GTPulse: GTCBMX Opens for 21st Season
Entertainment options have changed for at least the summer. With recreational activities like movie theaters, concerts and larger sporting events off the table, how will our summer evenings be spent? For me personally, I’ll be spending more time outside with friends. For local BMX bikers, they’ll be spending a couple of evenings a week riding around the GTCBMX track with their friends, surrounded by family that makes up their community.
“I’m from Traverse, I actually grew up about a mile from here. My cousin is our track operator and he’s the one who actually got me out here. I don’t race and I haven’t raced. I’ve actually only set foot on the track a couple of times.”
Sam Magee is the secretary and treasurer of the bike track and though she’s never participated in the sport she’s passionate about it, and making the track a place anyone interested feels comfortable to come.
“If you want to practice and race you can participate for free the first time. After that’s there’s a membership that you have to pay that’s $60. It’s good for the whole year, so it’s reasonable.”
There are those that dip their toes, and also those that show up religiously.
“It takes around 34 seconds to complete the track. Obviously the younger, the slower, their legs aren’t quite as fast.”
For their summer schedule, practices are on Tuesday and races are on Thursday.
“So, this is a very atypical year for us because of coronavirus. We start racing at the end of April, beginning of May. This year we pushed back all the way until the end of May. Until TCAPS last day, we race on Friday nights. The kids can stay up a little later before going to bed, we don’t start racing until about 7:15. After their last day of school we move to a Thursday night race so people can go camping or to go on vacation.”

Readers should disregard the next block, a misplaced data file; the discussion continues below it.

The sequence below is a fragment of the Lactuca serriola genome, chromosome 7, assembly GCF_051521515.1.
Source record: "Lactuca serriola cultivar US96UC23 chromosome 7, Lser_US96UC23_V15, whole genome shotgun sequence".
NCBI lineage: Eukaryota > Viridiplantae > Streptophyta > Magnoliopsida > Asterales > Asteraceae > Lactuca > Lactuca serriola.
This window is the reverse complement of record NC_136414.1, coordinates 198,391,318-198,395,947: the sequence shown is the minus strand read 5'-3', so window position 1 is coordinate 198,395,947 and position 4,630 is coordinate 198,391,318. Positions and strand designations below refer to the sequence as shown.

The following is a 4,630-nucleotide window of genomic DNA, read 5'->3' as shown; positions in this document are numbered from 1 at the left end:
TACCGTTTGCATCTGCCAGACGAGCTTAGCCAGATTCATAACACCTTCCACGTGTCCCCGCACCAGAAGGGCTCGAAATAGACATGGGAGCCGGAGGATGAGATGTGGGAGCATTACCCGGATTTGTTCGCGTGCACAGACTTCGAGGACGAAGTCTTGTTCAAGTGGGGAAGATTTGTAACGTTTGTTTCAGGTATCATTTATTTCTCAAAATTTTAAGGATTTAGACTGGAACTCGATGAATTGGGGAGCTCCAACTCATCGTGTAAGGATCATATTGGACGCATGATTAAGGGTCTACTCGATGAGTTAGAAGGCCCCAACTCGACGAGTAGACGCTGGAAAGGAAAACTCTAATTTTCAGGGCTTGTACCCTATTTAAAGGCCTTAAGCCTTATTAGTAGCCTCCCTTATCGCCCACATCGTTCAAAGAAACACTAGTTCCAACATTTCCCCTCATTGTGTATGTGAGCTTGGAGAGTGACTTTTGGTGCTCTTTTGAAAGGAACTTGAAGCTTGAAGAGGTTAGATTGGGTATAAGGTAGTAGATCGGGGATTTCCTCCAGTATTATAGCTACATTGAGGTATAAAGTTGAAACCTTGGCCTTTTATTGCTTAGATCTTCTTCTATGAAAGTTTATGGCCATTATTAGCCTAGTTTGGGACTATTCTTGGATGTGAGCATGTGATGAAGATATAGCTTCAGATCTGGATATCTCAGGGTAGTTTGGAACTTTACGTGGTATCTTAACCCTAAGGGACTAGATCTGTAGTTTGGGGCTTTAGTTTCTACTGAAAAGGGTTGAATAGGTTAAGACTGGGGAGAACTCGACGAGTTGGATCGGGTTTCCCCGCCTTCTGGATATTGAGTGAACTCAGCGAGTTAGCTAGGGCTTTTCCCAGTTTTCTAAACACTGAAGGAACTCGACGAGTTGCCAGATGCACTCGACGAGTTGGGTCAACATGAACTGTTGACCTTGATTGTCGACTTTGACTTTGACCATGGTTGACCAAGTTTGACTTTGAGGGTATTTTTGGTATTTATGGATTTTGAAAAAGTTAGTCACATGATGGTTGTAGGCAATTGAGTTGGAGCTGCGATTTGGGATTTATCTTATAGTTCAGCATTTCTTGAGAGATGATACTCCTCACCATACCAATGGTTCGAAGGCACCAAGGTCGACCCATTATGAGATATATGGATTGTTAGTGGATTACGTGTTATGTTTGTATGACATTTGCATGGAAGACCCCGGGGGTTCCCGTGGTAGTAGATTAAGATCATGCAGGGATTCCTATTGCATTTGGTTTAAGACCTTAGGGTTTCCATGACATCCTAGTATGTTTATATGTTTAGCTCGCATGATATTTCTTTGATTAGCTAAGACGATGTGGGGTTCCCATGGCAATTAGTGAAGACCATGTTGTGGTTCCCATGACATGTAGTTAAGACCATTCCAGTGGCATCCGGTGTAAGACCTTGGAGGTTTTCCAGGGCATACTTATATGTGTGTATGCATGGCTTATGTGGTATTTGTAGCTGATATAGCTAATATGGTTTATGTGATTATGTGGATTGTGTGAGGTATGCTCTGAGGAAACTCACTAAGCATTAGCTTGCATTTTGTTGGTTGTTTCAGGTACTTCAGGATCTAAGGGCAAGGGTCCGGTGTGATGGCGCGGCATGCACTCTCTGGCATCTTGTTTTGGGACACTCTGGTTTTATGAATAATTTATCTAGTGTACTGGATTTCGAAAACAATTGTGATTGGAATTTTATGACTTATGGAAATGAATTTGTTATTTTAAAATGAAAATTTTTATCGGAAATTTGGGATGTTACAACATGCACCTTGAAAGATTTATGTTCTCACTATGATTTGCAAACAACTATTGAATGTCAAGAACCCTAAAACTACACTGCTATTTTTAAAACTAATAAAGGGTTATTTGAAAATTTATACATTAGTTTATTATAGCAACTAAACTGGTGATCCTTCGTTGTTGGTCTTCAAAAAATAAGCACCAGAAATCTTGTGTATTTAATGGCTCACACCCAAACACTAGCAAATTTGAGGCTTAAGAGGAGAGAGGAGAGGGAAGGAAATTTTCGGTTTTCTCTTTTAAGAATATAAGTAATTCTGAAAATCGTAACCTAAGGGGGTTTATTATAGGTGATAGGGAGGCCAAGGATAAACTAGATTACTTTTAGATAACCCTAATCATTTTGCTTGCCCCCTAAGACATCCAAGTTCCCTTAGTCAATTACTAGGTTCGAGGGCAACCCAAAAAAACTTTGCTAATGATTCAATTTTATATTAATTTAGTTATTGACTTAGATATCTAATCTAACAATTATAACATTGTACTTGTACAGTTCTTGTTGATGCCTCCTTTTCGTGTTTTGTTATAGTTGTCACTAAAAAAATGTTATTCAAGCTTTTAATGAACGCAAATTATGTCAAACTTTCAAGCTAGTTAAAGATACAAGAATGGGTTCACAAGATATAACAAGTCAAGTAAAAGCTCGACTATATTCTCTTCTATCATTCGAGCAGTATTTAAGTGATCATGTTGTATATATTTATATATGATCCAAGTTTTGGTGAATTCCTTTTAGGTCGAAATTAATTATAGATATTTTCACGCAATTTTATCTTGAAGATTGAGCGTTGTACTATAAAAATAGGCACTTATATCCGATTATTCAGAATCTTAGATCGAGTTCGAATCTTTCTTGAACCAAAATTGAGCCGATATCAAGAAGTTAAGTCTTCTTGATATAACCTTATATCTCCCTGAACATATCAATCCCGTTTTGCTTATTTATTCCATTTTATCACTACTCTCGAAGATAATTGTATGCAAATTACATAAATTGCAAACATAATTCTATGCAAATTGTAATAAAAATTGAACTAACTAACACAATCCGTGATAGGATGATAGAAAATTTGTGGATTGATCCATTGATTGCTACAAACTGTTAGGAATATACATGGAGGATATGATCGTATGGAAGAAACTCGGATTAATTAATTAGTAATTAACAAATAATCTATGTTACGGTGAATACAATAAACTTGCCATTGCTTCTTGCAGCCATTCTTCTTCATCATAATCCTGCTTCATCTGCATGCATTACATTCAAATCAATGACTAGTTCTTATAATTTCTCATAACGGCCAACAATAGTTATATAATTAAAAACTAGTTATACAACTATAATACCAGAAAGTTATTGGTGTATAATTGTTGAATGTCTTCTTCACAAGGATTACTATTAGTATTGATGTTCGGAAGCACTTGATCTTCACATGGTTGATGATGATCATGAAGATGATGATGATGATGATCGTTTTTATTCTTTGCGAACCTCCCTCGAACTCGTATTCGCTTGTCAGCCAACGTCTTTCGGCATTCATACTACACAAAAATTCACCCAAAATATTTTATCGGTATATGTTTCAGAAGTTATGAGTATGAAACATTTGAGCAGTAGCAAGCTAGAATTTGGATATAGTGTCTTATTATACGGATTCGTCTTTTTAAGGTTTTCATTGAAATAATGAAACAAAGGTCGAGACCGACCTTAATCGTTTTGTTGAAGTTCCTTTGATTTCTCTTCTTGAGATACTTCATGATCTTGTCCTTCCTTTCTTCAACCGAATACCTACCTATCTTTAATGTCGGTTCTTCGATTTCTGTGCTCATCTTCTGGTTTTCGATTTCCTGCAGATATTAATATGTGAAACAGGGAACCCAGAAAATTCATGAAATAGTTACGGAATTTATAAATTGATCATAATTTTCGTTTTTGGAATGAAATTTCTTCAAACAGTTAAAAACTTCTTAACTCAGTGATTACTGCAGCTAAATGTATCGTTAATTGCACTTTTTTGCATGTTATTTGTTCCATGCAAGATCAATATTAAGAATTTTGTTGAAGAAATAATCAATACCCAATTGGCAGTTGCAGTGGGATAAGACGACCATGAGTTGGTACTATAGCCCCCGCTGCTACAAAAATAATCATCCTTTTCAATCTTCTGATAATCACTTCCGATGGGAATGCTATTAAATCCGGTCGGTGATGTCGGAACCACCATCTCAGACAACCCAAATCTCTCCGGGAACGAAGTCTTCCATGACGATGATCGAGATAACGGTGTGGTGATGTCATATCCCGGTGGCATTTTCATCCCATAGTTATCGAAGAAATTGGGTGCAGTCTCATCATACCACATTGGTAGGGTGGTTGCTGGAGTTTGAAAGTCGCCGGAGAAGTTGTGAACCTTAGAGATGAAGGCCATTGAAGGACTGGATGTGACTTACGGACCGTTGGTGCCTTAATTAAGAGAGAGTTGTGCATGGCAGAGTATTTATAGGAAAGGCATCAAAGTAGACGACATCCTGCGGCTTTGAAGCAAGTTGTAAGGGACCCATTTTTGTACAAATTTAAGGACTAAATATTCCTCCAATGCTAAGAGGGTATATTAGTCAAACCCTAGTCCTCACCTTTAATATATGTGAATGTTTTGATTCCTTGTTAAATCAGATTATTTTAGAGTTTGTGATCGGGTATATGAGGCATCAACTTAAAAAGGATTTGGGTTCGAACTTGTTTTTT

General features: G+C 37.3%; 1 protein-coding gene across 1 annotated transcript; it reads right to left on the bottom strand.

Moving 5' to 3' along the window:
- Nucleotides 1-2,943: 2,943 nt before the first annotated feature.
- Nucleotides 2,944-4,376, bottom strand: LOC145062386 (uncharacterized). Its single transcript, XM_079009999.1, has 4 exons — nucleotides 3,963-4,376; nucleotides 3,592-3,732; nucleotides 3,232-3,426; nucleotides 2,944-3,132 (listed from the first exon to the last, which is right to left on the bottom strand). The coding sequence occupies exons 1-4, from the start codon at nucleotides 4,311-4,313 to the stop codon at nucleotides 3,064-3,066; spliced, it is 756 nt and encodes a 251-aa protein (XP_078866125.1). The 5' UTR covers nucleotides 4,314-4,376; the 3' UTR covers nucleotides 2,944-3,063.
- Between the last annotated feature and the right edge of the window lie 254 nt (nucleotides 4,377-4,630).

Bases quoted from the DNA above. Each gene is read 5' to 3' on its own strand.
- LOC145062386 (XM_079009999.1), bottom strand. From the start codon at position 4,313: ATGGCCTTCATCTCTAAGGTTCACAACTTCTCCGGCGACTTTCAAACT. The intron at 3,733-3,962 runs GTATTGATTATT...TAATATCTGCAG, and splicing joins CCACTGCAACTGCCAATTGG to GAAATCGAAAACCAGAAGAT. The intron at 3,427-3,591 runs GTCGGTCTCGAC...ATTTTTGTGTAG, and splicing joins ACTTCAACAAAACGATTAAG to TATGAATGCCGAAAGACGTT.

“There’s different teams around, and basically it’s a group of riders. Typically our age group here starts at two years old. They start on a balance bike. Our oldest rider that we have who races in 60.”
Riders are required to wear helmets, but also long-sleeved shirts and pants to protect their skin from falls. Elbow and knee pads protect them from getting too scraped up, but the track is also easier for falls because it’s made of clay and not gravel. Although easier for falls, a lot of maintenance is required.
“There’s a lot of work that goes into the track. Our track is made from clay. When it rains or, after the winter after the snow leaves, it gets really soft and all of the indentations come out. We have to smooth those out. It’s like raking. We have a riding lawn mower tractor and a metal piece that we drag to smooth it out.”
How much they have to groom the track for their racing season depends on how much rainfall there is. Every time there’s heavy rain, the track needs to be refreshed. But you won’t find any sour attitudes about upkeep at GTCBMX.
“People aren’t paid to work here. Everyone volunteers their time. Parents, family members, friends, we do this because we love it.”
The riders are grateful for the care and support put forth by the volunteers. There’s a strong sense of community between riders and their families.
“That’s another nice thing about our sport is it’s very family-oriented. We have several families that have multiple kids that race, that bring cousins out to race, then friends out to race. We have a lot of families that have mom, dad and kid racing. It’s not just a kids sport. It’s a family sport. You travel together, you race together.”
“We have full concessions where we sell hot dogs and hamburgers, lots of snacks, lots of candy. Anyone who wants to come watch can do it for free.”
If you’re looking for ways to get out and active this summer, consider getting back on a bike in a new way. If you’re looking for ways to get out that feels a little less extreme, consider going to watch some young riders race against each other on a Thursday night, with Orange Crush and a hot dog. A weekend-long race starts this Thursday at 5 p.m. and runs through Sunday.
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